As you teach classes each semester, how are you seeing the skill set change and develop for the next-generation workforce in this field?
Teaching mostly undergraduate management students at Bucknell, I am observing a greater expectation from the job market that they should be able to develop some proficiency working with data and with a computer programming language like Python. This allows them to be able to analyze data beyond what a spreadsheet is capable of.
We do make sure that our business analytics majors develop such ability, but I am seeing an increased amount of students from other majors coming to our classes for the same skills. Some of which in reaction to the expectations set forth by potential employers.
What’s the biggest hurdle you see for students as they transition from optimization in an academic setting to optimization in industry?
I have an observation that goes a little beyond optimization: my main concern is when the choice of the tool precedes understanding the problem that should be solved. For example, when the first thought of a manager is not about understanding the problem that they need to solve, but instead to figure a way to use optimization, machine learning, or artificial intelligence on it.
I believe that this is less of a problem in the case of optimization because we are in a model-driven subject: we define the model based on domain expertise rather than relying on the data to tell what the model looks like.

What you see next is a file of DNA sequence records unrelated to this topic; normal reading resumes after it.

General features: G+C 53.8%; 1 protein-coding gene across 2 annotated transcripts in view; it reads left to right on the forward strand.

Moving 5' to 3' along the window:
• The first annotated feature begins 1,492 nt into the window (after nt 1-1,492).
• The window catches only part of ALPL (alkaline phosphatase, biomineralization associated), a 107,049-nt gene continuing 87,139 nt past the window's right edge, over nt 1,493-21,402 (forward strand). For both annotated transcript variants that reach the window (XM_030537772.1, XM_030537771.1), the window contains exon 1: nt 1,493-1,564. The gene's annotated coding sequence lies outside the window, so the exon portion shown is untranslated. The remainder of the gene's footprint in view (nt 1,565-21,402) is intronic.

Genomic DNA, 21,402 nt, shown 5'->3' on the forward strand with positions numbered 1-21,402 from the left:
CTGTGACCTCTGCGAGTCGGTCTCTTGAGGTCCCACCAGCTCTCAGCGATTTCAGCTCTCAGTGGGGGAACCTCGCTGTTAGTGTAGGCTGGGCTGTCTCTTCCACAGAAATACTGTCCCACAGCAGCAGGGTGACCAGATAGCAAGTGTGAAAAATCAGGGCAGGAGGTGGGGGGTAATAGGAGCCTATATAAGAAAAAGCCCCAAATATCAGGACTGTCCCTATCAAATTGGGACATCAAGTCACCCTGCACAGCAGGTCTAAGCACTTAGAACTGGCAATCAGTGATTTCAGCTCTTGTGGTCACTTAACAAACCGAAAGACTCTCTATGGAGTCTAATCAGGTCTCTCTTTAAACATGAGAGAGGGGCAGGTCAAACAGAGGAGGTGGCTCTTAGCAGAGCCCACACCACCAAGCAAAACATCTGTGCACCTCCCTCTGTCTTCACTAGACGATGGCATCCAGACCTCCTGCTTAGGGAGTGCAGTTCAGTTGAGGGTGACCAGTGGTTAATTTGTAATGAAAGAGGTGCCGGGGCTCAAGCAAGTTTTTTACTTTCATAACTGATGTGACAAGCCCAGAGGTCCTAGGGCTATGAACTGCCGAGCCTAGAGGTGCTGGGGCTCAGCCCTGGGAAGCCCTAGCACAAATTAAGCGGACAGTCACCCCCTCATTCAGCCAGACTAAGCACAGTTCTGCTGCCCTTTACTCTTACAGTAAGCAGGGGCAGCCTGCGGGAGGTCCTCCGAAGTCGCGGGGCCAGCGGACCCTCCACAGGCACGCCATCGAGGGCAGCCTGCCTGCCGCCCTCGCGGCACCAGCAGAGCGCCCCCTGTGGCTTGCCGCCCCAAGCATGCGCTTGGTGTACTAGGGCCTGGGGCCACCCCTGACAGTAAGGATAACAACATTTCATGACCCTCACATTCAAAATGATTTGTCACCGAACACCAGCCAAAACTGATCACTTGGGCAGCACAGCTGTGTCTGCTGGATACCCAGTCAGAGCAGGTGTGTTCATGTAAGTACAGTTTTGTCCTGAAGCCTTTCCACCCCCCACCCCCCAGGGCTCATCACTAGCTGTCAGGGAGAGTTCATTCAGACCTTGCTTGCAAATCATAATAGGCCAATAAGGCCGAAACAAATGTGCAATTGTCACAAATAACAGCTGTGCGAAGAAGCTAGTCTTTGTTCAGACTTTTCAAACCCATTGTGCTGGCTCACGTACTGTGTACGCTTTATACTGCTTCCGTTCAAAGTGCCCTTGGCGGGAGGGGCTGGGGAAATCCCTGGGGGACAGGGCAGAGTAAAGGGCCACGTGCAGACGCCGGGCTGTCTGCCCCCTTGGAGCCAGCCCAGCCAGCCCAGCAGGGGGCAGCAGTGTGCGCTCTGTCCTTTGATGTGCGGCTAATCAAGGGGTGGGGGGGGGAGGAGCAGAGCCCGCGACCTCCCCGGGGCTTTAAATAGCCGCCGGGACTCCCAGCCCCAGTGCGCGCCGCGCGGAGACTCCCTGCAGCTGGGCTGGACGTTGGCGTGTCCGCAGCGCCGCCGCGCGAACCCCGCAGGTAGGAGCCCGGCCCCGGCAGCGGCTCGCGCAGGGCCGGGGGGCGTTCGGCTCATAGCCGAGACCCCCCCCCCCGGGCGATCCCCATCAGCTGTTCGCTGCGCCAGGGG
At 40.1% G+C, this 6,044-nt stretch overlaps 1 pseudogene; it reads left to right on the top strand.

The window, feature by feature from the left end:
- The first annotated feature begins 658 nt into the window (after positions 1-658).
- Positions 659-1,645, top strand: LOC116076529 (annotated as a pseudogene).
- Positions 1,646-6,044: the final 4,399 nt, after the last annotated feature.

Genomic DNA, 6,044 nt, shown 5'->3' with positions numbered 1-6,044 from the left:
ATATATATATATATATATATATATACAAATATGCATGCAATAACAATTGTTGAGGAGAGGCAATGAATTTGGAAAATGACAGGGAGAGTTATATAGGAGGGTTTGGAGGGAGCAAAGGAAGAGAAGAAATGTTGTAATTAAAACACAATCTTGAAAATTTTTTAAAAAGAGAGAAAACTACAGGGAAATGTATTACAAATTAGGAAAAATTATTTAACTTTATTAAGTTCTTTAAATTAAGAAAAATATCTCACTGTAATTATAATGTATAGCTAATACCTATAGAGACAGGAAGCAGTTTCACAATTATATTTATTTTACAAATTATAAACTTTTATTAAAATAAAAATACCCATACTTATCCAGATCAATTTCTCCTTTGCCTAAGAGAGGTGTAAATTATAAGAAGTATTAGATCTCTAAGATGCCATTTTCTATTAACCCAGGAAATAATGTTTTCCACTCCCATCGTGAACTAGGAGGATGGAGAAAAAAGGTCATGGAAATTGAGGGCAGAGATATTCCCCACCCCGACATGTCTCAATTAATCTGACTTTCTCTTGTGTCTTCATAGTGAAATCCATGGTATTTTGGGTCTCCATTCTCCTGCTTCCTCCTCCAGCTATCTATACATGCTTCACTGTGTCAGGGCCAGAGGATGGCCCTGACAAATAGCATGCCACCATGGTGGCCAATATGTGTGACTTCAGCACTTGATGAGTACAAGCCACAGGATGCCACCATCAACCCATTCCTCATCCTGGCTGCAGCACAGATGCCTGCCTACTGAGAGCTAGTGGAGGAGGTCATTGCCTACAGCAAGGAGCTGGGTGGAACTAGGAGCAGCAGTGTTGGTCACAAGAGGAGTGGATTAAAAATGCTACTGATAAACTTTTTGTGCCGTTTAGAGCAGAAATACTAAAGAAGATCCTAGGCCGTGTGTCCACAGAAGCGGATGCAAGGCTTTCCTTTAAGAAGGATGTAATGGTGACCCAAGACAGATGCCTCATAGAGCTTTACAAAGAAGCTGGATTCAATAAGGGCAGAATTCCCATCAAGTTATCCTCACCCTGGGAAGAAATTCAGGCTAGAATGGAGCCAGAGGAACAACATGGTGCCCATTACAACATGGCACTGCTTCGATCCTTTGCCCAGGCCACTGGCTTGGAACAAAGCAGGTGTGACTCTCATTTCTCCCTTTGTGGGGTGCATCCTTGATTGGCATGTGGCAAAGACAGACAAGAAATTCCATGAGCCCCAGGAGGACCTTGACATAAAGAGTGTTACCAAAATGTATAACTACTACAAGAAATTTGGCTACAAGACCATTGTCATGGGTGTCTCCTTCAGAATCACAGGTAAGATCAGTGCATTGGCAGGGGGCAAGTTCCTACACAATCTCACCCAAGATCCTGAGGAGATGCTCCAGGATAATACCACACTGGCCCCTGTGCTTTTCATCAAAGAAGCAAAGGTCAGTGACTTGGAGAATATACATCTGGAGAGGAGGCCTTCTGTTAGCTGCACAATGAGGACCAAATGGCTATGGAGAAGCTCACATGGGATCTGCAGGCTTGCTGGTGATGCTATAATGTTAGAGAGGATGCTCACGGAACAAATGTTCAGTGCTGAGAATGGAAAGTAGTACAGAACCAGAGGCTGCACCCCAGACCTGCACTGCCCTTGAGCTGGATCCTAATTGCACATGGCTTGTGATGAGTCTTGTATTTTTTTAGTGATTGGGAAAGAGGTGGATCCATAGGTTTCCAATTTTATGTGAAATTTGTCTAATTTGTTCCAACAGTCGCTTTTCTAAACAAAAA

However, ignoring relevant relationships between the parts of the business that we want to automate with optimization can render these models useless as well. In other words, my main concern is with students jumping to technical conclusions too fast before understanding the context of the business problem in front of them.
Who’s doing interesting work in the optimization space at the moment?
That is a tricky question to answer because I do not want to commit the injustice of forgetting someone important on the spot. I have seen many colleagues rethinking what we do with optimization in so many ways. For example, by thinking of human welfare and environmental protection as the objective function rather than cost, revenue, and profit.
I am also very excited about the new and unexpected connections between optimization and machine learning, in particular when optimization takes machine learning to new heights, which is the kind of work that I am mostly involved with.
What recent optimization reading or watching recommendations do you have for folks?
This is not exactly recent, but I believe that every applied optimizer should read Red Plenty by Francis Spufford. This book follows some fictional and historical characters during the years in which the Soviet Union tried to invest in what used to be called cybernetics as a means to improve their productivity and keep up with the West.
I have read some excerpts from this book at the beginning, middle, and end of my recent course on optimization for management students. It is very interesting to see how early pioneers of optimization failed to understand the human side of the problem and never got to see their plans implemented at the scale that they hoped. In a sense, this is exactly what we discussed before.
To learn more about Professor Serra, visit https://thiagoserra.com/. You can follow him on Twitter at @thserra and watch presentations he hosts about optimization in sports scheduling, political districting, and more.